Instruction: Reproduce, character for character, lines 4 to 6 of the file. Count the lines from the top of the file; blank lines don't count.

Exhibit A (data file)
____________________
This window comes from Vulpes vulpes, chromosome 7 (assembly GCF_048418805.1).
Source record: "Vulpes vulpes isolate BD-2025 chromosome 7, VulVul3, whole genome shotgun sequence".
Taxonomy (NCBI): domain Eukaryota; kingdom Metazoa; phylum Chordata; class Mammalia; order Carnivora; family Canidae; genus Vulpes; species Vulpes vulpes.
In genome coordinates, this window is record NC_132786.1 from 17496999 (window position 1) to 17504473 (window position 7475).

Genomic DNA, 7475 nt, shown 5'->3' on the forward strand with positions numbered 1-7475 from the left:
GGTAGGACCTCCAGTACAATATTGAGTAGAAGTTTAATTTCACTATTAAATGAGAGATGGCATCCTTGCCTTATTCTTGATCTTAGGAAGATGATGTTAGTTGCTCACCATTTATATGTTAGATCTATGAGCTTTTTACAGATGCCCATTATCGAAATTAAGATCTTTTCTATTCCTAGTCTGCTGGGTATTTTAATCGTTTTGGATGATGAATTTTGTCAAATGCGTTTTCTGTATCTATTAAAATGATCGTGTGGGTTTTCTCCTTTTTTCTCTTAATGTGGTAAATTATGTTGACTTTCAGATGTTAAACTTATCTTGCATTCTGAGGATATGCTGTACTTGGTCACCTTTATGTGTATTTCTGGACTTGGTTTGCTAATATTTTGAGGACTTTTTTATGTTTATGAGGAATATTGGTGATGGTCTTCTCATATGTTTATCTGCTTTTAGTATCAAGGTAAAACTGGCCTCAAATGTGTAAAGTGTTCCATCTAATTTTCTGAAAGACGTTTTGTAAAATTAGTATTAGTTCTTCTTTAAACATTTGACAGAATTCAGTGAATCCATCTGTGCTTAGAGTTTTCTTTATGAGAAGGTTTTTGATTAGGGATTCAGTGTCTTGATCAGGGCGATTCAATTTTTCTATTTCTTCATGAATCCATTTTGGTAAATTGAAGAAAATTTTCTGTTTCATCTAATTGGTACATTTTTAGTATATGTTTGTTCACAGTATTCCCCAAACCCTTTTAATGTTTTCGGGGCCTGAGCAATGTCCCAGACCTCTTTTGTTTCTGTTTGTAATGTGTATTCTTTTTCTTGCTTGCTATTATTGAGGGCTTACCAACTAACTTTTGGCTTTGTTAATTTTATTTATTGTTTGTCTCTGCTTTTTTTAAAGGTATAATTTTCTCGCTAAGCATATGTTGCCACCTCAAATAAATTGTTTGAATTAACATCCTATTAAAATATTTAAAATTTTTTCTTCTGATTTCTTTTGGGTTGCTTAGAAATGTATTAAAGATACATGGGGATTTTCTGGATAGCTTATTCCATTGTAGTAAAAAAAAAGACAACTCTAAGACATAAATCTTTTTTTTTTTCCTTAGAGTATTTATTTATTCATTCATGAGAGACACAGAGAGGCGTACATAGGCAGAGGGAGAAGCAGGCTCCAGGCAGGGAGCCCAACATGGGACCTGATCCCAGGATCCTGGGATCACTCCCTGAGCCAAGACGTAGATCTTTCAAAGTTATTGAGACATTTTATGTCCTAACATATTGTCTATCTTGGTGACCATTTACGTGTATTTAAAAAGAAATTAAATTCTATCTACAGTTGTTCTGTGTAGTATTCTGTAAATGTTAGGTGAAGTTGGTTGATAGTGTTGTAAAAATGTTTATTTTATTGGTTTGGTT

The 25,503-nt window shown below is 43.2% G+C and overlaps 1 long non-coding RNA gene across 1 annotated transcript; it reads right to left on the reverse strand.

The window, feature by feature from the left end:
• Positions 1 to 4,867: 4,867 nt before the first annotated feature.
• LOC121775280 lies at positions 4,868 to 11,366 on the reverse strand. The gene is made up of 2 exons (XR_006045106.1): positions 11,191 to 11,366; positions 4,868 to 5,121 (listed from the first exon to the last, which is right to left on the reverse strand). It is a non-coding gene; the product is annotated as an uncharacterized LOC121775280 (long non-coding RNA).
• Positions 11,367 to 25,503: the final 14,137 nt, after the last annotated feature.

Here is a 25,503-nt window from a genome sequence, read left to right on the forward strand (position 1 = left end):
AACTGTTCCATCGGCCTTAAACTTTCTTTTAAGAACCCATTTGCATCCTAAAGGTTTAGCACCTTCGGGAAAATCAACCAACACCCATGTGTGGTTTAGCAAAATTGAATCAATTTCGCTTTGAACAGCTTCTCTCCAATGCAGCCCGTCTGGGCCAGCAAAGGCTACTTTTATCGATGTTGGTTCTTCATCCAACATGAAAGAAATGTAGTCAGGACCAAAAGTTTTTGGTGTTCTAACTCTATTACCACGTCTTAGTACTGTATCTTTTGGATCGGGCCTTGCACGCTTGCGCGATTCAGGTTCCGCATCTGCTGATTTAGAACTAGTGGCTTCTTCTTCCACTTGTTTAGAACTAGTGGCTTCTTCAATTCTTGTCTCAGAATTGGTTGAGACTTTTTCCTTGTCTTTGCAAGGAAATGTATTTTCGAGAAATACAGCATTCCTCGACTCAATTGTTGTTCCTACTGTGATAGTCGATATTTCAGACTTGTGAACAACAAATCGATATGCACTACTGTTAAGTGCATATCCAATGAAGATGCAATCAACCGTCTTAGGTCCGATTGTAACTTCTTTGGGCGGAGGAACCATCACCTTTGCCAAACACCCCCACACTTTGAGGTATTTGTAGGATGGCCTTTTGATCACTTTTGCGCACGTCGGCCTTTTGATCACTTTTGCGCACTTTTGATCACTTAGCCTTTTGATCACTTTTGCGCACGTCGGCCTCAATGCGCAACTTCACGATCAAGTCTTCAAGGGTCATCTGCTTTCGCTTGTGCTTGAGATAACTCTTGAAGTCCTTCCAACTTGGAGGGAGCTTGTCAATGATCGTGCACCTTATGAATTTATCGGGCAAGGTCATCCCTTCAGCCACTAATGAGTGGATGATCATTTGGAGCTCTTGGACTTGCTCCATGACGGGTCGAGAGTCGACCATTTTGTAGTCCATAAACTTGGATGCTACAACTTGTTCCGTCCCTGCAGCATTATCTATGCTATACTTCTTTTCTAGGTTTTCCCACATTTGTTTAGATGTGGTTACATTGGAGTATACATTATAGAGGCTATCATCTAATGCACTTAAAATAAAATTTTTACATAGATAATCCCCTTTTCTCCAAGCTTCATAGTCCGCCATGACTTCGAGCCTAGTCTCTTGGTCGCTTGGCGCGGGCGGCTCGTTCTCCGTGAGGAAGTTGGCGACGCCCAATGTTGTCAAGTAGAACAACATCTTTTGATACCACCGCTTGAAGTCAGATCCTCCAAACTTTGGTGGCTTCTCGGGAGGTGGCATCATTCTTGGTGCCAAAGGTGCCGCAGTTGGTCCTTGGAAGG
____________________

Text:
In genome coordinates, this window is record NC_132786.1 from 17496999 (window position 1) to 17504473 (window position 7475).

Genomic DNA, 7475 nt, shown 5'->3' on the forward strand with positions numbered 1-7475 from the left:
GGTAGGACCTCCAGTACAATATTGAGTAGAAGTTTAATTTCACTATTAAATGAGAGATGGCATCCTTGCCTTATTCTTGATCTTAGGAAGATGATGTTAGTTGCTCACCATTTATATGTTAGATCTATGAGCTTTTTACAGATGCCCATTATCGAAATTAAGATCTTTTCTATTCCTAGTCTGCTGGGTATTTTAATCGTTTTGGATGATGAATTTTGTCAAATGCGTTTTCTGTATCTATTAAAATGATCGTGTGGGTTTTCTCCTTTTTTCTCTTAATGTGGTAAATTATGTTGACTTTCAGATGTTAAACTTATCTTGCATTCTGAGGATATGCTGTACTTGGTCACCTTTATGTGTATTTCTGGACTTGGTTTGCTAATATTTTGAGGACTTTTTTATGTTTATGAGGAATATTGGTGATGGTCTTCTCATATGTTTATCTGCTTTTAGTATCAAGGTAAAACTGGCCTCAAATGTGTAAAGTGTTCCATCTAATTTTCTGAAAGACGTTTTGTAAAATTAGTATTAGTTCTTCTTTAAACATTTGACAGAATTCAGTGAATCCATCTGTGCTTAGAGTTTTCTTTATGAGAAGGTTTTTGATTAGGGATTCAGTGTCTTGATCAGGGCGATTCAATTTTTCTATTTCTTCATGAATCCATTTTGGTAAATTGAAGAAAATTTTCTGTTTCATCTAATTGGTACATTTTTAGTATATGTTTGTTCACAGTATTCCCCAAACCCTTTTAATGTTTTCGGGGCCTGAGCAATGTCCCAGACCTCTTTTGTTTCTGTTTGTAATGTGTATTCTTTTTCTTGCTTGCTATTATTGAGGGCTTACCAACTAACTTTTGGCTTTGTTAATTTTATTTATTGTTTGTCTCTGCTTTTTTTAAAGGTATAATTTTCTCGCTAAGCATATGTTGCCACCTCAAATAAATTGTTTGAATTAACATCCTATTAAAATATTTAAAATTTTTTCTTCTGATTTCTTTTGGGTTGCTTAGAAATGTATTAAAGATACATGGGGATTTTCTGGATAGCTTATTCCATTGTAGTAAAAAAAAAGACAACTCTAAGACATAAATCTTTTTTTTTTTCCTTAGAGTATTTATTTATTCATTCATGAGAGACACAGAGAGGCGTACATAGGCAGAGGGAGAAGCAGGCTCCAGGCAGGGAGCCCAACATGGGACCTGATCCCAGGATCCTGGGATCACTCCCTGAGCCAAGACGTAGATCTTTCAAAGTTATTGAGACATTTTATGTCCTAACATATTGTCTATCTTGGTGACCATTTACGTGTATTTAAAAAGAAATTAAATTCTATCTACAGTTGTTCTGTGTAGTATTCTGTAAATGTTAGGTGAAGTTGGTTGATAGTGTTGTAAAAATGTTTATTTTATTGGTTTGGTT